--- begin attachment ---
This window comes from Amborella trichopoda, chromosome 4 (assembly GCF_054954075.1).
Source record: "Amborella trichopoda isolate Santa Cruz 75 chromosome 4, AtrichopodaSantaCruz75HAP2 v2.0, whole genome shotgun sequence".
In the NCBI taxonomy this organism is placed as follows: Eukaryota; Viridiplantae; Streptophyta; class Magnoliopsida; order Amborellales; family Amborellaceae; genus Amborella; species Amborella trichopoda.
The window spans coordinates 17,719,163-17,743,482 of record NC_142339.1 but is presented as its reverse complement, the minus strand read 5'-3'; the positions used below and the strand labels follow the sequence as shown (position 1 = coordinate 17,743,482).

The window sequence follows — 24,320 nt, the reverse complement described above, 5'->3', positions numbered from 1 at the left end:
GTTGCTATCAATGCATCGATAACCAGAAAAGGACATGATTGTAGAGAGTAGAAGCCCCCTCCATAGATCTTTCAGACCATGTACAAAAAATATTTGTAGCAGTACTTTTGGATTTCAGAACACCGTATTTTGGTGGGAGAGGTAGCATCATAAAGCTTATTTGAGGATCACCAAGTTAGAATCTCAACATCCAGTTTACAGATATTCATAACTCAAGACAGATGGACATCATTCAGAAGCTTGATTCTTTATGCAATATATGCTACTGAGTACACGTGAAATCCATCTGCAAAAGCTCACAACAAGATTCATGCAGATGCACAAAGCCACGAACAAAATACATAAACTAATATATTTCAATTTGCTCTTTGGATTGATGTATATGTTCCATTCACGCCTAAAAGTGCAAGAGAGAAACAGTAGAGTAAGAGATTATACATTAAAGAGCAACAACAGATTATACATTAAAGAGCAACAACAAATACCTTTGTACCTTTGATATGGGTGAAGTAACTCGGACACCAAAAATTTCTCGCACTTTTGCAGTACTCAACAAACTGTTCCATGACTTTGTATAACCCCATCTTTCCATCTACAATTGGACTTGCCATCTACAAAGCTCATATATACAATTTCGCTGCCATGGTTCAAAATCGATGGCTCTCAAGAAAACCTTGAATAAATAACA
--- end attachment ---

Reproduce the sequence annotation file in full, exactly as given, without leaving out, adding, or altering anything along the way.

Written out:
This window comes from Amborella trichopoda, chromosome 4 (assembly GCF_054954075.1).
Source record: "Amborella trichopoda isolate Santa Cruz 75 chromosome 4, AtrichopodaSantaCruz75HAP2 v2.0, whole genome shotgun sequence".
In the NCBI taxonomy this organism is placed as follows: Eukaryota; Viridiplantae; Streptophyta; class Magnoliopsida; order Amborellales; family Amborellaceae; genus Amborella; species Amborella trichopoda.
The window spans coordinates 17,719,163-17,743,482 of record NC_142339.1 but is presented as its reverse complement, the minus strand read 5'-3'; the positions used below and the strand labels follow the sequence as shown (position 1 = coordinate 17,743,482).

The window sequence follows — 24,320 nt, the reverse complement described above, 5'->3', positions numbered from 1 at the left end:
GTTGCTATCAATGCATCGATAACCAGAAAAGGACATGATTGTAGAGAGTAGAAGCCCCCTCCATAGATCTTTCAGACCATGTACAAAAAATATTTGTAGCAGTACTTTTGGATTTCAGAACACCGTATTTTGGTGGGAGAGGTAGCATCATAAAGCTTATTTGAGGATCACCAAGTTAGAATCTCAACATCCAGTTTACAGATATTCATAACTCAAGACAGATGGACATCATTCAGAAGCTTGATTCTTTATGCAATATATGCTACTGAGTACACGTGAAATCCATCTGCAAAAGCTCACAACAAGATTCATGCAGATGCACAAAGCCACGAACAAAATACATAAACTAATATATTTCAATTTGCTCTTTGGATTGATGTATATGTTCCATTCACGCCTAAAAGTGCAAGAGAGAAACAGTAGAGTAAGAGATTATACATTAAAGAGCAACAACAGATTATACATTAAAGAGCAACAACAAATACCTTTGTACCTTTGATATGGGTGAAGTAACTCGGACACCAAAAATTTCTCGCACTTTTGCAGTACTCAACAAACTGTTCCATGACTTTGTATAACCCCATCTTTCCATCTACAATTGGACTTGCCATCTACAAAGCTCATATATACAATTTCGCTGCCATGGTTCAAAATCGATGGCTCTCAAGAAAACCTTGAATAAATAACA